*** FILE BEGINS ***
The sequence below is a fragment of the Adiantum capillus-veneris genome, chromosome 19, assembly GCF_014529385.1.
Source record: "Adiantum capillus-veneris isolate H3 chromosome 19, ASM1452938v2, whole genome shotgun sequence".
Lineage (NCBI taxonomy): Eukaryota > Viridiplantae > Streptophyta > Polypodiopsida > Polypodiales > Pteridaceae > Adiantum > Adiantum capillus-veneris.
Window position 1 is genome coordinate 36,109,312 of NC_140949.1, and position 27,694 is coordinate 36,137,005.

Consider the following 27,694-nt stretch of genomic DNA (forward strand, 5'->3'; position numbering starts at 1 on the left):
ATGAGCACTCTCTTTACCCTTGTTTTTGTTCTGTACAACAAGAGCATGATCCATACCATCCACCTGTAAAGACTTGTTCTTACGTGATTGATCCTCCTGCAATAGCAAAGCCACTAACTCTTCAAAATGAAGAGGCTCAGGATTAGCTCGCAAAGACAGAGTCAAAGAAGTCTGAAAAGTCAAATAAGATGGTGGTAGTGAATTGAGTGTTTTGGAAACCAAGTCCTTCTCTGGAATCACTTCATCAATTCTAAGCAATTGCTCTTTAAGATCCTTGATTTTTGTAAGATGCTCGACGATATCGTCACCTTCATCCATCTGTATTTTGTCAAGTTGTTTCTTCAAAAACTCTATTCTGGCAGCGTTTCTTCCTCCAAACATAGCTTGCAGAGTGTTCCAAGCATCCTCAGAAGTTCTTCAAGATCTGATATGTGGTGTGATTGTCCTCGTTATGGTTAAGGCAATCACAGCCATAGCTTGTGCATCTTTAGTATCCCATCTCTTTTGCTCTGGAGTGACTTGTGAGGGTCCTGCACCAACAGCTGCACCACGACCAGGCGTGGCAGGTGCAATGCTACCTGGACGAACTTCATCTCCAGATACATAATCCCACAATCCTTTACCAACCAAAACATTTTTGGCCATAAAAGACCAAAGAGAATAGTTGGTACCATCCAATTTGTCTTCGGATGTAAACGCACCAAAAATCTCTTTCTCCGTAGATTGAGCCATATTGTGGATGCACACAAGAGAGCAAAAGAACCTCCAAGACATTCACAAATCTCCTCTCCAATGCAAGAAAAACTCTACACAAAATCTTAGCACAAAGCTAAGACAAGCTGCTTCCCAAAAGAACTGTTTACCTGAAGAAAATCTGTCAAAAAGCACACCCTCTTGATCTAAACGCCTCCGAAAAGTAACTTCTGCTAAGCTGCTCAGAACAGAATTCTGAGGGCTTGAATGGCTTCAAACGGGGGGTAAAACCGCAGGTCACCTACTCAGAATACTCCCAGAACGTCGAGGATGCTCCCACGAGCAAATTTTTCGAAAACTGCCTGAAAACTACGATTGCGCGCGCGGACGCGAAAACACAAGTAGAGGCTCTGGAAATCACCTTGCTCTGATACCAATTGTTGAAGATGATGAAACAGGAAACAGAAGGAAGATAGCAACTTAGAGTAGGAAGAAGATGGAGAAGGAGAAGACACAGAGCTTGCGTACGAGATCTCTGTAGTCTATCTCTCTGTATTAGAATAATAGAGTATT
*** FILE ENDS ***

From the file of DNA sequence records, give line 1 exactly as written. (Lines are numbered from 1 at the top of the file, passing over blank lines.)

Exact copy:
The sequence below is a fragment of the Adiantum capillus-veneris genome, chromosome 19, assembly GCF_014529385.1.